When the naysayers talk about uncertainty, they ignore the fact that, in politics, there are many uncertainties. The truth is that there are as many if not more uncertainties if we choose to stay in the UK than there are if we choose independence. No-one can say with certainty what the rates of interest, tax or benefits will be in five or 10 years time if we stay in the UK. Any politician who tries to tell you otherwise is a snake-oil salesman.
But there is one thing for certain; if we stay in the UK, we shall suffer more austerity because that is the agenda of all the major parties at Westminster. Scotland is at present being ruled by a UK Government which is rewarding the rich with massive tax hand-outs and punishing the poor with savage cuts in benefits, including the iniquitous bedroom tax. Who ever dreamt that any government would stoop so low? It is Robin Hood in reverse: robbing the poor to pay the rich.
So what is the alternative? Ed Milliband, Leader of the Opposition at Westminster, has failed to give any firm commitment to reverse the benefit cuts or even abolish the bedroom tax if and when Labour regains power. Labour has lost its soul as well as its moral compass and the Scottish Labour Party is just an adjunct of the British Labour Party.
The Westminster consensus means wasting billions of pounds on weapons of mass destruction such as Trident instead of investing in people, including the most vulnerable members of society.
So what is the realistic alternative for the people of Scotland? Independence may not be a panacea but it will guarantee that the people of Scotland will always get the government they elect. That will help to ensure that the Scottish Government will reflect the values of the people of Scotland.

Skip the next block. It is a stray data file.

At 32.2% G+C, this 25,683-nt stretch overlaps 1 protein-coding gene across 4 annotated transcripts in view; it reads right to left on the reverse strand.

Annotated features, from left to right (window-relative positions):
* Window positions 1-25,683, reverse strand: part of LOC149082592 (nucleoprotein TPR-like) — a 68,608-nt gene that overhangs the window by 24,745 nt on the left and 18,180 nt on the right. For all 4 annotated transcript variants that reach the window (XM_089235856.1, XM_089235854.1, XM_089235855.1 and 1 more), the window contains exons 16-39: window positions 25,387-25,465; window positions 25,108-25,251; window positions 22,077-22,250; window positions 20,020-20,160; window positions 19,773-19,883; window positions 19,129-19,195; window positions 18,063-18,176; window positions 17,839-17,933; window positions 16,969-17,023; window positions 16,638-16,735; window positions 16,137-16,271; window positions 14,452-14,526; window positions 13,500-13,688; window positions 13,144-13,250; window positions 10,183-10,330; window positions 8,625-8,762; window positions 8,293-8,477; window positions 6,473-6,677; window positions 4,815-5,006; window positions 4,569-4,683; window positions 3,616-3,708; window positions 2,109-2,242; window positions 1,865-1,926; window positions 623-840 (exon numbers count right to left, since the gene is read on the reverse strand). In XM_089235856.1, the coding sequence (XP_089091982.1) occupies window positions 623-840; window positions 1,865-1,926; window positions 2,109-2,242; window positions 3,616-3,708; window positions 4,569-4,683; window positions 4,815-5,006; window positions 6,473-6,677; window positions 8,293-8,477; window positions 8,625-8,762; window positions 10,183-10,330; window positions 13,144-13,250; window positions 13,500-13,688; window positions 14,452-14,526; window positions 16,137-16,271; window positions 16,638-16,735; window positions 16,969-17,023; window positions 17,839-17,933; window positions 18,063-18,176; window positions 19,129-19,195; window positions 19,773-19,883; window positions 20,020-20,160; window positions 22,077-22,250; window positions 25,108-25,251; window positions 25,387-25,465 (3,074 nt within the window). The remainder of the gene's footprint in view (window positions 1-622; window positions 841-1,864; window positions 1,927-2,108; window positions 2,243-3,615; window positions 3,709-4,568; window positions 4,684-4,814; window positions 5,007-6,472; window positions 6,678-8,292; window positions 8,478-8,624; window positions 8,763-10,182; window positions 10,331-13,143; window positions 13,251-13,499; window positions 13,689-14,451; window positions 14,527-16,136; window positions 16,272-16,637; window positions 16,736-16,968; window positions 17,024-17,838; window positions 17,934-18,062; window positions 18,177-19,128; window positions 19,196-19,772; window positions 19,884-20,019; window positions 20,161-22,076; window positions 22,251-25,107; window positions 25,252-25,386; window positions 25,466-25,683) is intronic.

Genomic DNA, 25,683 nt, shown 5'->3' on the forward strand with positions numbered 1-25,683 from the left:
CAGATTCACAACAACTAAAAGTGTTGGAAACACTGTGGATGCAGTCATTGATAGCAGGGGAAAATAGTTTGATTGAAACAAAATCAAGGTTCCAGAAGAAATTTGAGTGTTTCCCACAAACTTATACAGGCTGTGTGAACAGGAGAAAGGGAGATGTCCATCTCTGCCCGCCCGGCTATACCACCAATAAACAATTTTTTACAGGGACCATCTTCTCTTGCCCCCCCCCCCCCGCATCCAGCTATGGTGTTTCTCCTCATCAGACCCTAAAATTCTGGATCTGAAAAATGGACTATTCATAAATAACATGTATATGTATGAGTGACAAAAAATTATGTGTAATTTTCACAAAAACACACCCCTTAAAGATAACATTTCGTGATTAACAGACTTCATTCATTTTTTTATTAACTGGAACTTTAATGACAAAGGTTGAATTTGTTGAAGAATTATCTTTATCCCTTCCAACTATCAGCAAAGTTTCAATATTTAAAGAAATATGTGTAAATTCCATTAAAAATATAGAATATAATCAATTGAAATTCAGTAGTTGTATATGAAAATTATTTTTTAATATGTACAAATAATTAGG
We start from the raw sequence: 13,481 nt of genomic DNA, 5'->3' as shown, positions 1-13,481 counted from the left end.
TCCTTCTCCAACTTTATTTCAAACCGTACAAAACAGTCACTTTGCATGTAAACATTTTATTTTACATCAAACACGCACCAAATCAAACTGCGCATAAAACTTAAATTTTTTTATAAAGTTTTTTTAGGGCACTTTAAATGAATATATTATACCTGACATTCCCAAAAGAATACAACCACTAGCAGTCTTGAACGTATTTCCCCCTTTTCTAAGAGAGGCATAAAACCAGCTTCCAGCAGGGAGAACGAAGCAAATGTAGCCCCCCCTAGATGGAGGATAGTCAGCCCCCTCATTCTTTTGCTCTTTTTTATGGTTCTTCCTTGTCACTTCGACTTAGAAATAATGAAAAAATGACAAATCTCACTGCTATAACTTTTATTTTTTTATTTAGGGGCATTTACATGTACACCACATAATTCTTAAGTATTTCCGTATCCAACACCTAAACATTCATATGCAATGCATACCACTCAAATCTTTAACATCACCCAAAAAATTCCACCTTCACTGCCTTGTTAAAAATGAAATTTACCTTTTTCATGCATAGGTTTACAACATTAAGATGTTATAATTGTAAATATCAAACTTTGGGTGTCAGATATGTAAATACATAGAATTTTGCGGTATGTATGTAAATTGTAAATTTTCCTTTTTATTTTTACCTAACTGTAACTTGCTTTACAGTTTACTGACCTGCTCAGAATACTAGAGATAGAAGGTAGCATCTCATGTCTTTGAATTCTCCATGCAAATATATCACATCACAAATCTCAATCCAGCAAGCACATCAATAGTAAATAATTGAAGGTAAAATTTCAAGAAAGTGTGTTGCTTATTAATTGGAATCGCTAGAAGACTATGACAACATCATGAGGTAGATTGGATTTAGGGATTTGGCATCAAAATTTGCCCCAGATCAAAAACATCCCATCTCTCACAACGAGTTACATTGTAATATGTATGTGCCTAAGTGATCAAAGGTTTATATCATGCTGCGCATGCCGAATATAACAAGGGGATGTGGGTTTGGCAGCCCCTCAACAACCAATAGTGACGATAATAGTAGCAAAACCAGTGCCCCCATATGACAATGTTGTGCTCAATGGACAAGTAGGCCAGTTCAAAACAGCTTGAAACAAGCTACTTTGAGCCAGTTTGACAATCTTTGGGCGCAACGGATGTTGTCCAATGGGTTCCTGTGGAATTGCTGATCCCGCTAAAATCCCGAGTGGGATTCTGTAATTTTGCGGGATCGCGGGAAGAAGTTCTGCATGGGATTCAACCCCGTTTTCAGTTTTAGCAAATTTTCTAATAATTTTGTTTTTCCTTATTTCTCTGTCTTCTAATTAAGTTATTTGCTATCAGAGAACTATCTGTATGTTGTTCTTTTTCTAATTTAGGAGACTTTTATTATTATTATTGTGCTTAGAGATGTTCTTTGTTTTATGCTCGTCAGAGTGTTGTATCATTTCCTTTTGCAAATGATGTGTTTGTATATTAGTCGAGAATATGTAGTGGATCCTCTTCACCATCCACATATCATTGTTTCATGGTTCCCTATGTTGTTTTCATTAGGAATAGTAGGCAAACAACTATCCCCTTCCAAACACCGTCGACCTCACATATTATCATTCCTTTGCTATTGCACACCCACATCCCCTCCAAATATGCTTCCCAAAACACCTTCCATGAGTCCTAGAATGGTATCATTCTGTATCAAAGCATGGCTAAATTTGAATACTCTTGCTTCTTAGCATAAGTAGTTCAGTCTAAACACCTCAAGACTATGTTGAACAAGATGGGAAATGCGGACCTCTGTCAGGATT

For example, there is a high regard in Scotland for social justice. When Margaret Thatcher came out with her infamous dictum that ‘there is no such thing as society’, she obviously had a receptive audience in Middle England but there was little if any resonance in Scotland. She later boasted that her proudest legacy was the creation of New Labour and her legacy lives on at Westminster on the Opposition as well as the Government benches. For many Scots, Westminster is a different political planet whose inhabitants are completely oblivious to the real world.
In twelve months’ time the people of Scotland will have the opportunity to choose a different pathway; a pathway of hope rather than despair. We can choose to continue as junior members of a discredited Union where the economic consensus has brought us to the brink of bankruptcy and the political consensus is making the poor scapegoats. Or we can start afresh with independence and try creating a caring, sharing society where the freedom of people is more important than the freedom of market forces.
The aim of creating a fairer society should not be confined to Scotland. I am not a nationalist and many of my friends in YesScotland are proud to describe themselves as internationalists. Our concern for our fellow human beings is not limited to one country or one race. We are all members of the human race and international solidarity is not something that was invented by the United Kingdom and is certainly not dependent on the unity of any kingdom.
The Westminster agenda is becoming increasingly anti-European and xenophobic with the UKIP tail now wagging the Tory dog and the British Labour Party blaming immigrants for taking British workers’ jobs. An independent Scotland, as a full member of the international community, would be able to pursue a different agenda, based on respect for our fellow human beings throughout the world and recognition of the valuable contribution made to this country by people from other countries who have chosen to live and work in Scotland.
Independence is therefore not an end in itself. It is a means of empowering the people of Scotland to shape their own future by building a better Scotland, a more prosperous Scotland, a fairer Scotland. It will also enable us to play a full part in the international community, to help to build a better world.
When we succeed in getting that message across to the people of Scotland, we shall win a famous and historic victory.